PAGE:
You can try other exercises too. For example, consider a ransomware attack in which workers become locked out of certain programs and see how well they follow standard procedure. Can they still perform aspects of their job without access to all their usual tools? How do they notify clients of the issue?
Knowing how your team copes in any cybersecurity crisis is vital. You don’t want to realize you’ve made serious strategic mistakes during the real thing.
#3. Make Training a Regular Part of the Job
Cultivate a cybersecurity-focused company culture. Make sure all employees at all levels understand the importance of being aware and vigilant every single day.
Small training sessions or exercises here and there can make a lasting impact with employees. They’re likely to find a quick 20-minute quiz on common signs of a phishing scam much easier to digest than a five-hour block of training in a stuffy office.
Encourage group training and collaboration too. Your workforce should focus on what they’re being told and take it onboard if they’re able to get involved with others: their minds could wander during long lectures or presentations, but not so much when they’re actively interacting with their colleagues.
#4. Create Reward Schemes and Incentivize Vigilance
Another effective way to make cybersecurity training more impactful is to implement a reward scheme.
Workers may feel more motivated to stay alert and watch out for potential cybersecurity threats if they know they’ll receive a tangible reward for extra efforts. Bringing a reward program into your business can encourage everyone to embrace a stricter cybersecurity policy.
Survey your workforce first to discover which rewards would make the best incentives, within reason. For example, if someone were to spot a malicious email and raised the alarm, they could be given a bonus in their next salary or a ticket to their favorite sports team’s next game.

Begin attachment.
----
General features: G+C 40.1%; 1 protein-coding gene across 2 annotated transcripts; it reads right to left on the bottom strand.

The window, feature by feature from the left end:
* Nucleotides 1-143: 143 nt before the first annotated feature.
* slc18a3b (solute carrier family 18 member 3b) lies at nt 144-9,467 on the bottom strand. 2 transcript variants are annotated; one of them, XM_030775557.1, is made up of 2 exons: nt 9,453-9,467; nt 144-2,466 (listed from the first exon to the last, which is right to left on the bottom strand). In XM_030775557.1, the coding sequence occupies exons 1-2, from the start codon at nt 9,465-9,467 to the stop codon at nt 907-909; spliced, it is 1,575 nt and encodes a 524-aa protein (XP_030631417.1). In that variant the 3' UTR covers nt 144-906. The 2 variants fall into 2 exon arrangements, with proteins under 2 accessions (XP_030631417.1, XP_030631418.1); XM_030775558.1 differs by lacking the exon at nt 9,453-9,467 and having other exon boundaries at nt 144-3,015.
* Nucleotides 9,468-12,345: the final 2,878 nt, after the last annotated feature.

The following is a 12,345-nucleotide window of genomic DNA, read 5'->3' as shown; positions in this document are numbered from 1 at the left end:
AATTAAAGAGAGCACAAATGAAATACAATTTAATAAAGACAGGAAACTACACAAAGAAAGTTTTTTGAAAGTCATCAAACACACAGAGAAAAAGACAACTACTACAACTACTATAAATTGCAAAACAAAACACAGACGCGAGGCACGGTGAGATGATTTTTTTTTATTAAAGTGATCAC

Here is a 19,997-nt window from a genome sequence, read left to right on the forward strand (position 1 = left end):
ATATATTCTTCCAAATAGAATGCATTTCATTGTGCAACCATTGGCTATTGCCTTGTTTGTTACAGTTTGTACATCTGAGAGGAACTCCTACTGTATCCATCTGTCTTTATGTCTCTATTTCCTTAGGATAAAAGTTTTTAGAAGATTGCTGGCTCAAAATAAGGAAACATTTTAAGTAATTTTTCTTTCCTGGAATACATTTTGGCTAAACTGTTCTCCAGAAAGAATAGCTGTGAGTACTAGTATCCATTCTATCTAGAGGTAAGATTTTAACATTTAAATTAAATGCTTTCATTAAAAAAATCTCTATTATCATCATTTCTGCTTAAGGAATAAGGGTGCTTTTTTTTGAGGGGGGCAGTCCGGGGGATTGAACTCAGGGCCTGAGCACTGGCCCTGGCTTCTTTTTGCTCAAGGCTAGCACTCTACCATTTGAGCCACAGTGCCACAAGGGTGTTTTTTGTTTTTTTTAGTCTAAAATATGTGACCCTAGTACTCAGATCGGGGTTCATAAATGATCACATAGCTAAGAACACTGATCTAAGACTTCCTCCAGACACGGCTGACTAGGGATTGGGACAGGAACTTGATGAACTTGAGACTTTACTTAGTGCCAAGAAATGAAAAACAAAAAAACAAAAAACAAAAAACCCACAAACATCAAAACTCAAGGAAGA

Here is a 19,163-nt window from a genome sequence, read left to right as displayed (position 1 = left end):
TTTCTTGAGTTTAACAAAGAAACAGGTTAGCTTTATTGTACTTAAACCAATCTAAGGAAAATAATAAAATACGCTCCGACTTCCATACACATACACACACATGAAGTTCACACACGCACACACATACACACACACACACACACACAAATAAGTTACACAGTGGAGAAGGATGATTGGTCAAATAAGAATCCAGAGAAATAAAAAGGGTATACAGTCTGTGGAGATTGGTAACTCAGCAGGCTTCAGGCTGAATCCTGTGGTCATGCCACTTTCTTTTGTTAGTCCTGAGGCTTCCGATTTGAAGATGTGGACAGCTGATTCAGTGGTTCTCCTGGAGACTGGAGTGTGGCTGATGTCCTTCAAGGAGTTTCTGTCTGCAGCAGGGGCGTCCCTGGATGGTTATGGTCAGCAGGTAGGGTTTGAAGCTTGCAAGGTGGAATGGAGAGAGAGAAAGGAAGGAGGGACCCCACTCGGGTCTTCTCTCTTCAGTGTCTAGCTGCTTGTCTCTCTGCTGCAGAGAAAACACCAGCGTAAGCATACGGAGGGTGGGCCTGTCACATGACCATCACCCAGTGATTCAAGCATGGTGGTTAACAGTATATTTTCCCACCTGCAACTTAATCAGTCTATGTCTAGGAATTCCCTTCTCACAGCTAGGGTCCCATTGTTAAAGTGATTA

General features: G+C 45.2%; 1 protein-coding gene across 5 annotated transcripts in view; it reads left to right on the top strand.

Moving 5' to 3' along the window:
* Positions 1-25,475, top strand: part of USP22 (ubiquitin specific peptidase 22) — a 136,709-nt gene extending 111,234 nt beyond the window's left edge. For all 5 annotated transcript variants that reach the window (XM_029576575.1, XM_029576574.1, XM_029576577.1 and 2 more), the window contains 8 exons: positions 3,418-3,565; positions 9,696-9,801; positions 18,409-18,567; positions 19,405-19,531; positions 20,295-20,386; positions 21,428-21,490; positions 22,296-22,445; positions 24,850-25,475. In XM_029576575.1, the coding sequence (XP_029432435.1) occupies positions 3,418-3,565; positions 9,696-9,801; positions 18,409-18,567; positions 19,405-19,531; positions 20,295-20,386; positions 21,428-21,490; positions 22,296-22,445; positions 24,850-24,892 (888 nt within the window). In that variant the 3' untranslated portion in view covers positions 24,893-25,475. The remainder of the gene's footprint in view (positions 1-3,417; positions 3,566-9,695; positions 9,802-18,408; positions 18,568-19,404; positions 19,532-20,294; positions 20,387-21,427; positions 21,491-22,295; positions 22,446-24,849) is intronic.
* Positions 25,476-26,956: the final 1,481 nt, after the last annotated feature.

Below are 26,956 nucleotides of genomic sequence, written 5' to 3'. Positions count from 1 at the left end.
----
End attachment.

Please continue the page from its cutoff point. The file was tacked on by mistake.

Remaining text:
This may only be a minor expense for the business but will save a huge amount of money down the line.
This program could include more than just spotting potential attacks, too. Consider rewarding employees for attending training and completing quizzes afterward, motivating them to pay close attention.
How to Protect Your Business
Cybersecurity training is paramount for all businesses in all industries. Any employees using a computer or device with internet access must be made aware of the potential risks they face, and effective training will do just that.
But investing in weak training that fails to engage your workers is a waste of everyone’s time and money. Follow the tips explored above and bring in cybersecurity experts to help you get your company protected against common threats.
Remember: your clients’ data, finances and routines could all be affected by an error on your part. Their trust is worth the cost of good training.
At The Driz Group, we can help you understand where you’re going wrong and protect your business. How? Contact us today!
Steve E. Driz, I.S.P., ITCP